There are two jobs that need to be done to defeat Azgalor that are best suited to tank types. The first is obviously Azgalor himself. Paladins shouldn't have threat issues. Azgalor is a demon after all, so we get an extra nuke with Exorcism. Most of our spells have long cooldowns (Holy Shield and Judgement specifically). Azgalor is a stand there and tank kind of fight which lends itself to using Seal of Vengeance. Vengeance leaves a DoT on the boss which will keep ticking for threat even if I'm silenced.

We do get locked out from refreshing Holy Shield (the Paladin version of Shield Block) when we are silenced. Much like the problems I had with Gruul, if I get a silence when I need to refresh Holy Shield, I'm going to be crushable until I get out of the Silence. Lucky for us, Azgalor can't crush. We have our Warrior stop attacking during the silence, but Warriors throw a lot more attacks that can be parried than Paladins do. Basically only my white hits can be parried. All the rest of my threat moves (Consecration, Holy Shield, Judgement) can not trigger a parry. Nearly every move a Warrior has can be parried (Sunder, Devastate, Shield Slam, etc.). People don't take that into account when they say Paladins take more damage than Warriors.

If you get put on Azgalor, keep one thing in mind, he hits like a freaking runaway train.

The other tank spot for Azgalor is Doomguards. Every minute, someone in your raid is going to get Doom. They have 10 or 15 seconds to run to the Doomguard group which for our guild consists of 2 tanks and melee DPS passing the peace pipe with the Tauren Warriors. After the timer is up, they die, and a Doomguard spawns. Generally, he'll make a beeline for your healers.

The advantage of Tankadin gives you with Doomguards is we can provide the raid with a larger margin of error than any other Tank class. Basically, if the Doomed person does not do their job and get their happy little self into melee range of the tank, it can be difficult for the Warrior/Druid to pick them up. Also, the Warrior or Druid is sitting there with an empty tank (no rage). The timer on Doom is such that they should be able to Bloodrage (and whatever the Druid equivalent is), however this will put them on a Global Cooldown.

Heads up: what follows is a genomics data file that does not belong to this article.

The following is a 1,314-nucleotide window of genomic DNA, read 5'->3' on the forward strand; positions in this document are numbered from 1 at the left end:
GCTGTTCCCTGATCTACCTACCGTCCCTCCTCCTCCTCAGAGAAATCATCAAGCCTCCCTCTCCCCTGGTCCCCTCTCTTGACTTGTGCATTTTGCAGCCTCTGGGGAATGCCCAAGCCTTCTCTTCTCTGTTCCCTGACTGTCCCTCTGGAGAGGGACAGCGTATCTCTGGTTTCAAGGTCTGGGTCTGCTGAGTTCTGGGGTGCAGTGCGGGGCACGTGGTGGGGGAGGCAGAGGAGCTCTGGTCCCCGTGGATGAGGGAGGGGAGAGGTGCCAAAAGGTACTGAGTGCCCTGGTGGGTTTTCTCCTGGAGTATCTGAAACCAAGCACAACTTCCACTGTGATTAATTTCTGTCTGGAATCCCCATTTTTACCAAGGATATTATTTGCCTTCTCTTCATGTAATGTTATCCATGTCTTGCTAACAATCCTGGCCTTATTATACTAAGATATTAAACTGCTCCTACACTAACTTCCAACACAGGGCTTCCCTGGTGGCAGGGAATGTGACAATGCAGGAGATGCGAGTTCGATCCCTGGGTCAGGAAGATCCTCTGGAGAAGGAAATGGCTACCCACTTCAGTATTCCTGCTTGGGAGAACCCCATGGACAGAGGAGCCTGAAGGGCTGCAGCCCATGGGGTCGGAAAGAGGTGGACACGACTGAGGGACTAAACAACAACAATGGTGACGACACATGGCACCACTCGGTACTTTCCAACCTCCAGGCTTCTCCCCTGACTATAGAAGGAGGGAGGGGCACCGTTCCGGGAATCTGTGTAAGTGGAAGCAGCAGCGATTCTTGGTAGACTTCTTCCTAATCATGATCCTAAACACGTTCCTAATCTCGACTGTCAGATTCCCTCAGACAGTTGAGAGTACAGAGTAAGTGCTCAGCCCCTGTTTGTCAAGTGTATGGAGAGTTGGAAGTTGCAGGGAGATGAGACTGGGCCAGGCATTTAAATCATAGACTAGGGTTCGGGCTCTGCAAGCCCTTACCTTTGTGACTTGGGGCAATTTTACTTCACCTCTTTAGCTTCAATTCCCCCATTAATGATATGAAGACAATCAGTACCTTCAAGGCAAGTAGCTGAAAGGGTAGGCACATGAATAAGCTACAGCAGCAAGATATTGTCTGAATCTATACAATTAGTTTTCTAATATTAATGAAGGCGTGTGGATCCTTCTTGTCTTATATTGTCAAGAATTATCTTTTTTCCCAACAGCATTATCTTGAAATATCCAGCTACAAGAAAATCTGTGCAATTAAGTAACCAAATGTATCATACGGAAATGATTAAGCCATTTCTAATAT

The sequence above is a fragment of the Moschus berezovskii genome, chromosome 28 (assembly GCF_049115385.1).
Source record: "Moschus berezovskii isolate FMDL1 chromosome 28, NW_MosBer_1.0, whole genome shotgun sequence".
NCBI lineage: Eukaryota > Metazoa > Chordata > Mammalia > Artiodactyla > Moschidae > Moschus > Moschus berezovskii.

Meanwhile, your Tankadin is sitting with a full blue rage bar, and a host of abilities (Exorcism, Righteous Defense, Avenger's Shield) that work from well beyond melee range.

While I have little doubt I could tank Azgalor, I'm more of an asset on the Doomguards. Healers have to adjust to the "rhythm" of each Main Tank. What I mean by rhythm is the way the tank takes damage. Each tank will take damage differently and I'd rather our healers get used to me on a fight with that's a little more forgiving.

With Azgalor defeated, we turned our sites to Archimonde. My Raid Leader gave me the option to stay or to sub out for a Priest healer. Allowing me to make the choice to sub me out or not was an interesting twist. If I sat out, the only person I could be mad at was myself.

There are few things in game that can compare to a progression kill on a boss that has been kicking your butt. Many people think its about the gear, and it's true, I do want my helm off of him. But for me it's not about the gear. It's about seeing the story unfold. This is Archimonde. This is the end of the 3rd War.

The Priest healer had not seen the fight before and would be needed on Thursday while I was going on vacation, and could provide the raid with an additional decurser. Sometimes, the truest act to something you love is to give it away.

So I benched myself. Archimonde will be there to kill next week.

What happened next I had not anticipated. The entire raid held a big cheer for me on vent to tell me they really valued me and respected my ability. It was very cool, and I really appreciated them doing that.


Shalkis said...

The necromancers don't summon skeletons, they create them from dead NPCs or players. If you CC or aggro the necromancers, there will be no skeletons.

Aurik said...

Another couple of ways of handling the 'Wave of Dhoom' -

1. Have a hapless rogue stand there, cast Cloak of Shadows as all the firepower comes towards him, then vanish. As with other methods, this gives you time.

2. Not got a rogue or don't want to chance sacrificing them? Get any shammies to stick their earth ele's out front! Again, they soak up the initial attention of the mobs long enough for tanks and CC to move into place.

Good luck on getting in to play with Archi another time ;)